“There used to be one, but now we only have a flashing yellow arrow that causes a considerable backup,” Ken wrote in an email to the Road Warrior.
North Las Vegas city spokeswoman Delen Goldberg said there was a temporary operation problem with the signal. Crews have fixed the problem, and the dedicated green arrow should be working now.
Confusing school zone signs
Matthew from Las Vegas noticed some confusing school zone signs along northbound Lamb Avenue, just north of Washington Boulevard.
“A new school zone sign was posted for a charter school that recently opened, but the old speed limit signs were never removed,” Matthew said in an email to the Road Warrior. “So, you go from a school zone to a 40 mph area, then an ‘end of school zone’ sign, followed by another ‘end of school zone sign.’”
Yes, that definitely sounds confusing.
Part of the problem may come from the fact that there is a crosswalk at Lamb and Monroe Avenue that’s designated for a nearby public school, which is separate from the charter school zone at Lamb and Washington, Las Vegas city spokeswoman Margaret Kurtz said.
Matthew’s question prompted city staffers to start reviewing the signs along Lamb to determine how to reduce the confusion, Kurtz said.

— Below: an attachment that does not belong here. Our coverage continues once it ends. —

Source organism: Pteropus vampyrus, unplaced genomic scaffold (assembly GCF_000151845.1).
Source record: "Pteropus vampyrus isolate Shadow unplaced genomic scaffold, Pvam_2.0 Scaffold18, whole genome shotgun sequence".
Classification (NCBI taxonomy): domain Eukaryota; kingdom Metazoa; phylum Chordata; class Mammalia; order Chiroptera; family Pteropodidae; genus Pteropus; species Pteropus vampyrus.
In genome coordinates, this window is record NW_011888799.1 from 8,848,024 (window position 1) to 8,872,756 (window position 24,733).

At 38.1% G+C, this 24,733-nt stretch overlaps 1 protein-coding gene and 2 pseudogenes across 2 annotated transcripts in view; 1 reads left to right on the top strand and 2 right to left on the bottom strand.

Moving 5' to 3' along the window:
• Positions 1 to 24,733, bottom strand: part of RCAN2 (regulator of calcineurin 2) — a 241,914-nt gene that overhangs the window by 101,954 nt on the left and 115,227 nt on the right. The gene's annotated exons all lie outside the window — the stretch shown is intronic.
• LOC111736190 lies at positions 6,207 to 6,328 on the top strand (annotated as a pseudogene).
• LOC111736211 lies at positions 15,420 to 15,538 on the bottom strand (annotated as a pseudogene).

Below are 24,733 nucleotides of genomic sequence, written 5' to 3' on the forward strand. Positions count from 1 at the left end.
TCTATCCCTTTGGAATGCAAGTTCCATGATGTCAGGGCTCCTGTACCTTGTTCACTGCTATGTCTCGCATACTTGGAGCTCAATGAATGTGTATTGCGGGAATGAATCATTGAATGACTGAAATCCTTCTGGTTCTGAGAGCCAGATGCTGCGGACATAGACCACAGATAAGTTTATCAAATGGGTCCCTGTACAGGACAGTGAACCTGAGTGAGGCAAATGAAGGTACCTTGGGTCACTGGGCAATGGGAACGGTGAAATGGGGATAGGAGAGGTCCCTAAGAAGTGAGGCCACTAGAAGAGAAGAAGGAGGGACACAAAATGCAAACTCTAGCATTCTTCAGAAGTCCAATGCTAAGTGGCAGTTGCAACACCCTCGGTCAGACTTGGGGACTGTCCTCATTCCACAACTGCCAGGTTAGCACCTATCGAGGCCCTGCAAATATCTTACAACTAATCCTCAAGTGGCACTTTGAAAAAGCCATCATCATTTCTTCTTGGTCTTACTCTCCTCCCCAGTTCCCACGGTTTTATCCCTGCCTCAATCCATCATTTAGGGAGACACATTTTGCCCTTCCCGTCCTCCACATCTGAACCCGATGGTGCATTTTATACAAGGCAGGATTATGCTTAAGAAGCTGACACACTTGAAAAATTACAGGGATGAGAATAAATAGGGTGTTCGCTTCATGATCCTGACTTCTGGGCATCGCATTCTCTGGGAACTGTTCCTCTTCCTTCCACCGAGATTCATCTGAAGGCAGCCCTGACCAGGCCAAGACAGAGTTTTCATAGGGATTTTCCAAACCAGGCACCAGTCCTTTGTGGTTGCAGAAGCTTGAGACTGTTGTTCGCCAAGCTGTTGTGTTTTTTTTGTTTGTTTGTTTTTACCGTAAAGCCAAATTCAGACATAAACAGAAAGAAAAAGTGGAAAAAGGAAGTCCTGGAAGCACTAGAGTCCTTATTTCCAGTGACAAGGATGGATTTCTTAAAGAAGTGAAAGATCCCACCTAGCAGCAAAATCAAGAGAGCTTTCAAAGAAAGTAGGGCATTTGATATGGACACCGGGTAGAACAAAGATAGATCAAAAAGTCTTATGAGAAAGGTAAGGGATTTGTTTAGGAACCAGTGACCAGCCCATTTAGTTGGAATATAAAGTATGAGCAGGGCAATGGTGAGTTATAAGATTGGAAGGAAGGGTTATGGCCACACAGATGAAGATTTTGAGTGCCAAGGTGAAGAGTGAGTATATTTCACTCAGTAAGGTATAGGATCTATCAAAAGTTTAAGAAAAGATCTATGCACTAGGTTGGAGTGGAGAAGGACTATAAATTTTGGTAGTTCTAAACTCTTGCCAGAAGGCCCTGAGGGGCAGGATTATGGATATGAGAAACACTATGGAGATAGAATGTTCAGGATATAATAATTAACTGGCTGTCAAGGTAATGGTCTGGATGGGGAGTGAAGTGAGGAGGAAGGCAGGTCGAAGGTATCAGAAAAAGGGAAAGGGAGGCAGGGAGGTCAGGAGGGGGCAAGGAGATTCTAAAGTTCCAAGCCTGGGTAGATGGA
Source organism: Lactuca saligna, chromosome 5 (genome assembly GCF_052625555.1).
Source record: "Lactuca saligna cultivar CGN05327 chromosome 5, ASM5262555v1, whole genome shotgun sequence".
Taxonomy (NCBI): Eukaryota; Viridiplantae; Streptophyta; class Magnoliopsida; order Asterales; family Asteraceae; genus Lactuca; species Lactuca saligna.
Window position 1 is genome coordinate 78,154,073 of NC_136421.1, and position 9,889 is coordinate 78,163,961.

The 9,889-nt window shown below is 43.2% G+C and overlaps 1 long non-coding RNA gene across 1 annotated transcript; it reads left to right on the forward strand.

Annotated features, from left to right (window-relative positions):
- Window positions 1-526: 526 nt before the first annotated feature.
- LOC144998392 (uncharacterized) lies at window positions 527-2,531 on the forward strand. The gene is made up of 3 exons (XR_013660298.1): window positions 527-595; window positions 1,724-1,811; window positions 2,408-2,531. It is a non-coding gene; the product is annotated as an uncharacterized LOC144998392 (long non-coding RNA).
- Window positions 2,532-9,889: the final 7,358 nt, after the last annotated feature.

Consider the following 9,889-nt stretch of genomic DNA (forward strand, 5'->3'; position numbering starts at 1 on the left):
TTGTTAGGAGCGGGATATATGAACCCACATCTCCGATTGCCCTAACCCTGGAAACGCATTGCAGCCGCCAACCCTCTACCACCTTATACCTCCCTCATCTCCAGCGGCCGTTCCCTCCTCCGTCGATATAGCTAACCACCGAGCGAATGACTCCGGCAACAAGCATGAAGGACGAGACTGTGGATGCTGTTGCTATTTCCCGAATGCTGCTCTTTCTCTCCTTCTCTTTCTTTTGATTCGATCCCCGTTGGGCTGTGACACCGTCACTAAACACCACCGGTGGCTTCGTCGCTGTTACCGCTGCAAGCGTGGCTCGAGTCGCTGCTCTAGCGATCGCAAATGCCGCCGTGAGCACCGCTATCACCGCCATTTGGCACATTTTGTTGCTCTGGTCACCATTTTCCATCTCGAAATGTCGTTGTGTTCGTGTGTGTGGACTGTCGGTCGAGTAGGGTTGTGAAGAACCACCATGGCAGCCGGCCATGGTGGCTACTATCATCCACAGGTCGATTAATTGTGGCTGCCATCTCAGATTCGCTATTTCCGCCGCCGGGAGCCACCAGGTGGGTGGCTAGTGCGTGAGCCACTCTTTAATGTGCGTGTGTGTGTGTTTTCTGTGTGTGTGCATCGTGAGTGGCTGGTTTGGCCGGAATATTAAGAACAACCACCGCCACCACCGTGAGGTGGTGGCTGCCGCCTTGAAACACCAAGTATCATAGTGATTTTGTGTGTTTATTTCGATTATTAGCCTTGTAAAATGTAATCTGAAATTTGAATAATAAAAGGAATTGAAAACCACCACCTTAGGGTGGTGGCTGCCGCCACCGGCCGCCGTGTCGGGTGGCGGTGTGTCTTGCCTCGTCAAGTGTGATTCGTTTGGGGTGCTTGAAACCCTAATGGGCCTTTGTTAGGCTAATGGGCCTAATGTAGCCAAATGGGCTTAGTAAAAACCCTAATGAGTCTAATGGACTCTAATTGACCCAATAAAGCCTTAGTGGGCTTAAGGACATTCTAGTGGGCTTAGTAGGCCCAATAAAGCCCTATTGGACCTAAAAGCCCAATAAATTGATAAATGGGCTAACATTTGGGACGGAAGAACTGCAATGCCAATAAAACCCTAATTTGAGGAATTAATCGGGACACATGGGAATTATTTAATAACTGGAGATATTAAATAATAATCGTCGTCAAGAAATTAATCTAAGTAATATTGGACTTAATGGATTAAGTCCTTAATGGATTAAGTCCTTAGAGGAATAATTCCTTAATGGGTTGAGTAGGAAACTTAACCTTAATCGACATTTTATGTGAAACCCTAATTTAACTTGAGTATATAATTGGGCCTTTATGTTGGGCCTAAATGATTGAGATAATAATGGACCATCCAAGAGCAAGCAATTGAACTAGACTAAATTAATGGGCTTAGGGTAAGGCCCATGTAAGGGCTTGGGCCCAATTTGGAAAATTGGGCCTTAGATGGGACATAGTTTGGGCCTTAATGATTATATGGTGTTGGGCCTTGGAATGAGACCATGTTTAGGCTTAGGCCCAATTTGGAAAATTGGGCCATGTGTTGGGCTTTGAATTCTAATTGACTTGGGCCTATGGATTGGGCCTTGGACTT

Sign will be replaced
Jo from Las Vegas noticed that the street sign at the south end of Bedford Road, near Charleston Boulevard, has gone missing for at least three years and wanted to know when it will be replaced.
Kurtz, the Las Vegas spokeswoman, said Jo’s question prompted city crews to order a new sign, which will be installed sometime soon.
Questions and comments should be sent to email@example.com. Please include your phone number. Follow the Road Warrior on Twitter: @RJroadwarrior.
Road work ahead
■ The Charleston Boulevard offramp from southbound Interstate 15 will close from 7 p.m. to 6 a.m. nightly from Tuesday to Thursday. Crews are building a freeway bridge.
■ Charleston Boulevard will be closed beneath Interstate 15 from 7 p.m. to 6 a.m. nightly from Tuesday to Thursday. Crews are building a freeway bridge.
■ Main Street is restricted between Bonneville Avenue and Las Vegas Boulevard through May. Crews are working on a storm drain.
■ The D Street onramp to southbound Interstate 15 is closed through mid-July. Crews are working on Project Neon.
■ Sections of Bonneville Avenue, Charleston Boulevard, Grand Central Parkway and Martin Luther King Boulevard will have closed or disrupted lanes surrounding the Spaghetti Bowl as crews work on Project Neon through July.
■ Ogden Avenue will be restricted between Main Street and City Parkway through mid-October. Crews are making street, sidewalk and lighting improvements.